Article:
Cannabis is coming to Canada, whether we like it or not.
Fortunately (or unfortunately, depending on your perspective), cannabis is not something that is native to our Canadian soil. It is considered a potentially “invasive” plant species, but in a limited way it will be allowed to enter Canada and be grown, processed and distributed through regulated and licensed sales.
What this means for Canada is that with the introduction of cannabis plants into Canada, that cannabis will go through a production process within the country’s borders – the cannabis won’t come in as a finished product from somewhere else. As part of the Cannabis Act which goes into effect in July all across Canada, the federal government will be imposing guidelines and regulations for the production of cannabis into its various forms within personal grows and through retailers and licensed producers across the county. We’ll address some of these important issues about cannabis production.
The Cannabis Act is a piece of federal legislation that provides basic regulations and guidelines for those individuals and/or corporate entities that wish to be producers and/or retailers of cannabis and cannabis products. It isn’t as easy as just putting out a shingle announcing that people can “get your weed here.”
After July 1, the Canadian federal government will unveil application procedures and criteria for people and companies to apply to become federally licensed producers. No cannabis can be produced without a federal license to do so.
Similarly, the Act provides guidance to license cannabis distributors and retailers. The difference here is that the provinces and territories are allowed to develop, implement and enforce their own guidelines, regulations and application processes and enforcement systems to allow these retailers and distributor to operate with licensed entities.
Producers who wish to become licensed retailer and distributors will have to go through very similar procedures and systems as non-producer entities at the provincial or territorial level.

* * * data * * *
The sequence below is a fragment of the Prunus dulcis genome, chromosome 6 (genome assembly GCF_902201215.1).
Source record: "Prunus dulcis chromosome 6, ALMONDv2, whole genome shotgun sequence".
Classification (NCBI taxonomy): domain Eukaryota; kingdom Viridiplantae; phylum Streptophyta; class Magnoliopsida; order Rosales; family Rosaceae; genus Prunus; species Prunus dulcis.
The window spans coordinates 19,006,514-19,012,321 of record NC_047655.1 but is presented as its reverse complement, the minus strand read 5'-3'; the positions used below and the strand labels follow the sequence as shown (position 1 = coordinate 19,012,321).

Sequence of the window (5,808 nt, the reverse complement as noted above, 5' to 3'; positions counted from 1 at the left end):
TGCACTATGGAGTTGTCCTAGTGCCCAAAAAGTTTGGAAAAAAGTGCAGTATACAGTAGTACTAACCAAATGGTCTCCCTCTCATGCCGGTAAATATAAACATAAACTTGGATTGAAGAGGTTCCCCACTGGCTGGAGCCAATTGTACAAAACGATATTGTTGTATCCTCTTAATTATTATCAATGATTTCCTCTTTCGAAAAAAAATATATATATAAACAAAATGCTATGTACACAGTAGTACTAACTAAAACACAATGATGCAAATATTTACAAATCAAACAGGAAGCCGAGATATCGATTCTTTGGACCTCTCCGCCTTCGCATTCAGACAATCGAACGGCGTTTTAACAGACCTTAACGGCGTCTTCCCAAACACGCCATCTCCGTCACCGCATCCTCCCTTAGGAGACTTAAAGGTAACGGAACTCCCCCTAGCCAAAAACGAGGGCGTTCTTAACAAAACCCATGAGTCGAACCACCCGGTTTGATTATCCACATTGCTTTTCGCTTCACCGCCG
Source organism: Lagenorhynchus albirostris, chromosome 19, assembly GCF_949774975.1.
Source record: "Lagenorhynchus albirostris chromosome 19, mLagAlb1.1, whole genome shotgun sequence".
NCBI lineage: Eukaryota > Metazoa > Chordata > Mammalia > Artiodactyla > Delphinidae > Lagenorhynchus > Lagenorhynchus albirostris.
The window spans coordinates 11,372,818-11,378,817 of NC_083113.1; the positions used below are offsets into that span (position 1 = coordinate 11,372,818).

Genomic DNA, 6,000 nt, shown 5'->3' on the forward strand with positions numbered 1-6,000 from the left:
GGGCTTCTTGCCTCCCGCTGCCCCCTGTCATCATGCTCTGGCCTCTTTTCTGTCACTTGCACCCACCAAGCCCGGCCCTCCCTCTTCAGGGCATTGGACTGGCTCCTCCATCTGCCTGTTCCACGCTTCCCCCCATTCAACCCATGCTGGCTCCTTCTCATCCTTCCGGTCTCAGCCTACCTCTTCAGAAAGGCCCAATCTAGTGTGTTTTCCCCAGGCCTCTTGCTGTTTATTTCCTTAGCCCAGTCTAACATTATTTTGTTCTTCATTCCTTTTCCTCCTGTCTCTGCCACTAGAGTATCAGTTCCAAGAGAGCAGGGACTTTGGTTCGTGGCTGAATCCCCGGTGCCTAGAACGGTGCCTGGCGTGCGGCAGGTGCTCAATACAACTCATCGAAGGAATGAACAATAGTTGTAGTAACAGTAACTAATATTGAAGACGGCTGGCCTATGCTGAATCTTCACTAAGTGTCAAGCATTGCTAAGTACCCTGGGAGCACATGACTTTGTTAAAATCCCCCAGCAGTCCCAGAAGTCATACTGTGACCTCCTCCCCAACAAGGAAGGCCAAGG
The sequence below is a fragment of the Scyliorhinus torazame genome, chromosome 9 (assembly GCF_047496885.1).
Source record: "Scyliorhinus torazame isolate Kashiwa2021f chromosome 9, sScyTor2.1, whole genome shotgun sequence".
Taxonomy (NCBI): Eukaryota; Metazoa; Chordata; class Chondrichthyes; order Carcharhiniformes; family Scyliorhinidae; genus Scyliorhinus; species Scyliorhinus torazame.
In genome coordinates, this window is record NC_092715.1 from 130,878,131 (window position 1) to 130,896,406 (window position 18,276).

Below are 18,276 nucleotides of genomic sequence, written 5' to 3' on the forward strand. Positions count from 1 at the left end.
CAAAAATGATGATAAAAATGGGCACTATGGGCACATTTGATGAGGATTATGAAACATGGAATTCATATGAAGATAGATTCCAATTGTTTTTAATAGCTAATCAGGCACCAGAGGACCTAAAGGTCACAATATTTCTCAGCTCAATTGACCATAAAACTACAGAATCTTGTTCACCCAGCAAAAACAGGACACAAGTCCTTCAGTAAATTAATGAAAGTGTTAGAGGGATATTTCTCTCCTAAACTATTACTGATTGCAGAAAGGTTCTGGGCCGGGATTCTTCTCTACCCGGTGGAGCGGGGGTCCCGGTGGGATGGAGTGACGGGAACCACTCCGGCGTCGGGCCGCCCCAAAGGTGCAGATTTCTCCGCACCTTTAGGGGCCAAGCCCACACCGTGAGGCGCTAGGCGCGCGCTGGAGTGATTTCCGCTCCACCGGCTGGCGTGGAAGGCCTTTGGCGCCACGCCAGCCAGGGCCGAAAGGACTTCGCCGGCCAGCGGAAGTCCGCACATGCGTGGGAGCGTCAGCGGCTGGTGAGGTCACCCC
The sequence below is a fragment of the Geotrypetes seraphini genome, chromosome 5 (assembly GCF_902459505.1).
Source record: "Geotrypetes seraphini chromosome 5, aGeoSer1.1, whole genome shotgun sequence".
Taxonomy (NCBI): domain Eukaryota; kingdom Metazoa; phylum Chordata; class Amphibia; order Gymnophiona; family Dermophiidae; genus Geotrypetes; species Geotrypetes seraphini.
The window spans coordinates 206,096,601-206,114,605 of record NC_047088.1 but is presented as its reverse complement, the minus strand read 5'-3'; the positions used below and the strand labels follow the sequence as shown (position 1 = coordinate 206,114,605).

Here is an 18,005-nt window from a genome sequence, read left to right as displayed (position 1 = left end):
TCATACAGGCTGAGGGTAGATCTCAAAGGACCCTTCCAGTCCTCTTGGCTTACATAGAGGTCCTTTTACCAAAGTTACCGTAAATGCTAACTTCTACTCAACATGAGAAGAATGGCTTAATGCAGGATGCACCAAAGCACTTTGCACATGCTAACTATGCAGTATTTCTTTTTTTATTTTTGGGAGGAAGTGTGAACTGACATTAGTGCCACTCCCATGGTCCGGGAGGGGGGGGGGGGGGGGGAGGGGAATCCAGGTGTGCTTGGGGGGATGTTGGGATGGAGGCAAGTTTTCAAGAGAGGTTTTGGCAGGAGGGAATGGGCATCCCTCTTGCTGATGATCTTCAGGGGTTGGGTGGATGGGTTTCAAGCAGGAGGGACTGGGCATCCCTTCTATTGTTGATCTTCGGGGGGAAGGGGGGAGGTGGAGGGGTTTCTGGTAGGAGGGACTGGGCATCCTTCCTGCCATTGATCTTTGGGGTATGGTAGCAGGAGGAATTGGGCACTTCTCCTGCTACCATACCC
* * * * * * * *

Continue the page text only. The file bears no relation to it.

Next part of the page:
The Cannabis Act works in conjunction with other Canada laws already on the books. There is not an entirely different set of laws applying to the legal cannabis industry, but the laws regulating the industry are woven into the existing legal fabric of Canada, its provinces and territories.
One of the prominent ses of laws already on the books involves monopolies, which would apply to any entity that will have multiple distribution, retail or production centers in a particular part of the country. The goal of the anti-trust laws (also known as as anti-monopoly laws) in Canada is to encourage open and free competition and not to allow a company or individual to own too much of a stake in a economy within a municipality, province or territory.
By the way – those who have prior cannabis-related crimes in their backgrounds will not be automatically refused a license to produce, distribute or sell cannabis; it will depend on the province or territory in which the application is filed, that region’s guidelines and rules about applications and the nature of the cannabis-related offense.
THC is the prevalent chemical that makes cannabis risky for users, and it is a chemical that can make cannabis addictive if it is consumed at a certain level or rate. The Cannabis Act does have and will continue to develop regulations regarding the amount of THC in a particular cannabis-based product, and that level of concentration in that product will be required to be clearly posted on the packaging for the benefit of consumers.
Next up, we’ll take a deeper look into the violations of the act and the correlated consequences of those violations.